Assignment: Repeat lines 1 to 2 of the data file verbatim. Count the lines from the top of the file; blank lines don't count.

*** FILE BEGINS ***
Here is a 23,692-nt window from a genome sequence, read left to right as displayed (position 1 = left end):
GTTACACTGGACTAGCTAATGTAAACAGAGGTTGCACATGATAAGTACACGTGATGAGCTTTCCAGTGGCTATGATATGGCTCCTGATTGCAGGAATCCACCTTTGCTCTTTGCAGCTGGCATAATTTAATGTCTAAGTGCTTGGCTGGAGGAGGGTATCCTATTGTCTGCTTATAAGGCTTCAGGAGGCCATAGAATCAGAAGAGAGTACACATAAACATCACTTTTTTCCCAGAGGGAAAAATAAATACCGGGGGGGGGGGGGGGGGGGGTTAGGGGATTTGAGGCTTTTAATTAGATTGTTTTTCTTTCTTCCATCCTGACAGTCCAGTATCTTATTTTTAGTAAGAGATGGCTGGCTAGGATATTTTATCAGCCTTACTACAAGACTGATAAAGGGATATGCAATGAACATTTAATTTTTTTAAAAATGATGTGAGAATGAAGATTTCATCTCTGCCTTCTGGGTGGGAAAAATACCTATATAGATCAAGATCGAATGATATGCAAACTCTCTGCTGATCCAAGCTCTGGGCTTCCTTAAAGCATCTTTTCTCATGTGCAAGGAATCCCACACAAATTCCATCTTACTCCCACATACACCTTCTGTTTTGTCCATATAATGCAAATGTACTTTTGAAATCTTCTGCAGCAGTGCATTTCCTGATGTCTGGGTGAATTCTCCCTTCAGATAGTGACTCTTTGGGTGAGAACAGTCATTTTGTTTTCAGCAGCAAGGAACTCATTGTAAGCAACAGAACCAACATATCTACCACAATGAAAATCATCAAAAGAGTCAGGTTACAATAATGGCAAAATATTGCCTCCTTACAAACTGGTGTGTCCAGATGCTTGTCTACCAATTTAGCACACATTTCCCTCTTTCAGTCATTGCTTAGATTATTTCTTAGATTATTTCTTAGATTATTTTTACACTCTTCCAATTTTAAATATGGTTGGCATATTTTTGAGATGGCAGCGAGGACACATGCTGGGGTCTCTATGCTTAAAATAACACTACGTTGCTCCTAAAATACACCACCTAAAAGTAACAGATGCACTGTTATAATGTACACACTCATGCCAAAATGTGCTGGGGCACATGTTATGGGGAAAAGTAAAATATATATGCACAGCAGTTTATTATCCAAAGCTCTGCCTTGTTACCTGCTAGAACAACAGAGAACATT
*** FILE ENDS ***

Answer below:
Here is a 23,692-nt window from a genome sequence, read left to right as displayed (position 1 = left end):
GTTACACTGGACTAGCTAATGTAAACAGAGGTTGCACATGATAAGTACACGTGATGAGCTTTCCAGTGGCTATGATATGGCTCCTGATTGCAGGAATCCACCTTTGCTCTTTGCAGCTGGCATAATTTAATGTCTAAGTGCTTGGCTGGAGGAGGGTATCCTATTGTCTGCTTATAAGGCTTCAGGAGGCCATAGAATCAGAAGAGAGTACACATAAACATCACTTTTTTCCCAGAGGGAAAAATAAATACCGGGGGGGGGGGGGGGGGGGGTTAGGGGATTTGAGGCTTTTAATTAGATTGTTTTTCTTTCTTCCATCCTGACAGTCCAGTATCTTATTTTTAGTAAGAGATGGCTGGCTAGGATATTTTATCAGCCTTACTACAAGACTGATAAAGGGATATGCAATGAACATTTAATTTTTTTAAAAATGATGTGAGAATGAAGATTTCATCTCTGCCTTCTGGGTGGGAAAAATACCTATATAGATCAAGATCGAATGATATGCAAACTCTCTGCTGATCCAAGCTCTGGGCTTCCTTAAAGCATCTTTTCTCATGTGCAAGGAATCCCACACAAATTCCATCTTACTCCCACATACACCTTCTGTTTTGTCCATATAATGCAAATGTACTTTTGAAATCTTCTGCAGCAGTGCATTTCCTGATGTCTGGGTGAATTCTCCCTTCAGATAGTGACTCTTTGGGTGAGAACAGTCATTTTGTTTTCAGCAGCAAGGAACTCATTGTAAGCAACAGAACCAACATATCTACCACAATGAAAATCATCAAAAGAGTCAGGTTACAATAATGGCAAAATATTGCCTCCTTACAAACTGGTGTGTCCAGATGCTTGTCTACCAATTTAGCACACATTTCCCTCTTTCAGTCATTGCTTAGATTATTTCTTAGATTATTTCTTAGATTATTTTTACACTCTTCCAATTTTAAATATGGTTGGCATATTTTTGAGATGGCAGCGAGGACACATGCTGGGGTCTCTATGCTTAAAATAACACTACGTTGCTCCTAAAATACACCACCTAAAAGTAACAGATGCACTGTTATAATGTACACACTCATGCCAAAATGTGCTGGGGCACATGTTATGGGGAAAAGTAAAATATATATGCACAGCAGTTTATTATCCAAAGCTCTGCCTTGTTACCTGCTAGAACAACAGAGAACATT